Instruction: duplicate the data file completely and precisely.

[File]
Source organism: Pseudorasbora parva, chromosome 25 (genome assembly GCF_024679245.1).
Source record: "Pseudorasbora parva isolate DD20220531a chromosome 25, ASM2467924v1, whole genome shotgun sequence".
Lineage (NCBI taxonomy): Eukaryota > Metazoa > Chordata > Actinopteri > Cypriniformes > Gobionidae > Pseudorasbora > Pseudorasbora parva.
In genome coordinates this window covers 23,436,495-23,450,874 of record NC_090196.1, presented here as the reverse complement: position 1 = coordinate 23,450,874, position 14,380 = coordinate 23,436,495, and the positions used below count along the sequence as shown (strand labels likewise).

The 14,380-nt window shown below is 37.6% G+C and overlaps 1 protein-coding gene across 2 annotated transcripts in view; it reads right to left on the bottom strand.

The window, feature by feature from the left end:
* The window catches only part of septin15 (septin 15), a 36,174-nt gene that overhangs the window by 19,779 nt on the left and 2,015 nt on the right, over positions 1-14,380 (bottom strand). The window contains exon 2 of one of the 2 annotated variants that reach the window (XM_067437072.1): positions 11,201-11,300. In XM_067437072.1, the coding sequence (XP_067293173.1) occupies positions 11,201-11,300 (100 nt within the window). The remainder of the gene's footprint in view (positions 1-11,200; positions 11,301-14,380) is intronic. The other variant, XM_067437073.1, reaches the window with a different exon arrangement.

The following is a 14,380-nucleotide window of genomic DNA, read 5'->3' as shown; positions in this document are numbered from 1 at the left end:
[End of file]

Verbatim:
Source organism: Pseudorasbora parva, chromosome 25 (genome assembly GCF_024679245.1).
Source record: "Pseudorasbora parva isolate DD20220531a chromosome 25, ASM2467924v1, whole genome shotgun sequence".
Lineage (NCBI taxonomy): Eukaryota > Metazoa > Chordata > Actinopteri > Cypriniformes > Gobionidae > Pseudorasbora > Pseudorasbora parva.
In genome coordinates this window covers 23,436,495-23,450,874 of record NC_090196.1, presented here as the reverse complement: position 1 = coordinate 23,450,874, position 14,380 = coordinate 23,436,495, and the positions used below count along the sequence as shown (strand labels likewise).

The 14,380-nt window shown below is 37.6% G+C and overlaps 1 protein-coding gene across 2 annotated transcripts in view; it reads right to left on the bottom strand.

The window, feature by feature from the left end:
* The window catches only part of septin15 (septin 15), a 36,174-nt gene that overhangs the window by 19,779 nt on the left and 2,015 nt on the right, over positions 1-14,380 (bottom strand). The window contains exon 2 of one of the 2 annotated variants that reach the window (XM_067437072.1): positions 11,201-11,300. In XM_067437072.1, the coding sequence (XP_067293173.1) occupies positions 11,201-11,300 (100 nt within the window). The remainder of the gene's footprint in view (positions 1-11,200; positions 11,301-14,380) is intronic. The other variant, XM_067437073.1, reaches the window with a different exon arrangement.

The following is a 14,380-nucleotide window of genomic DNA, read 5'->3' as shown; positions in this document are numbered from 1 at the left end: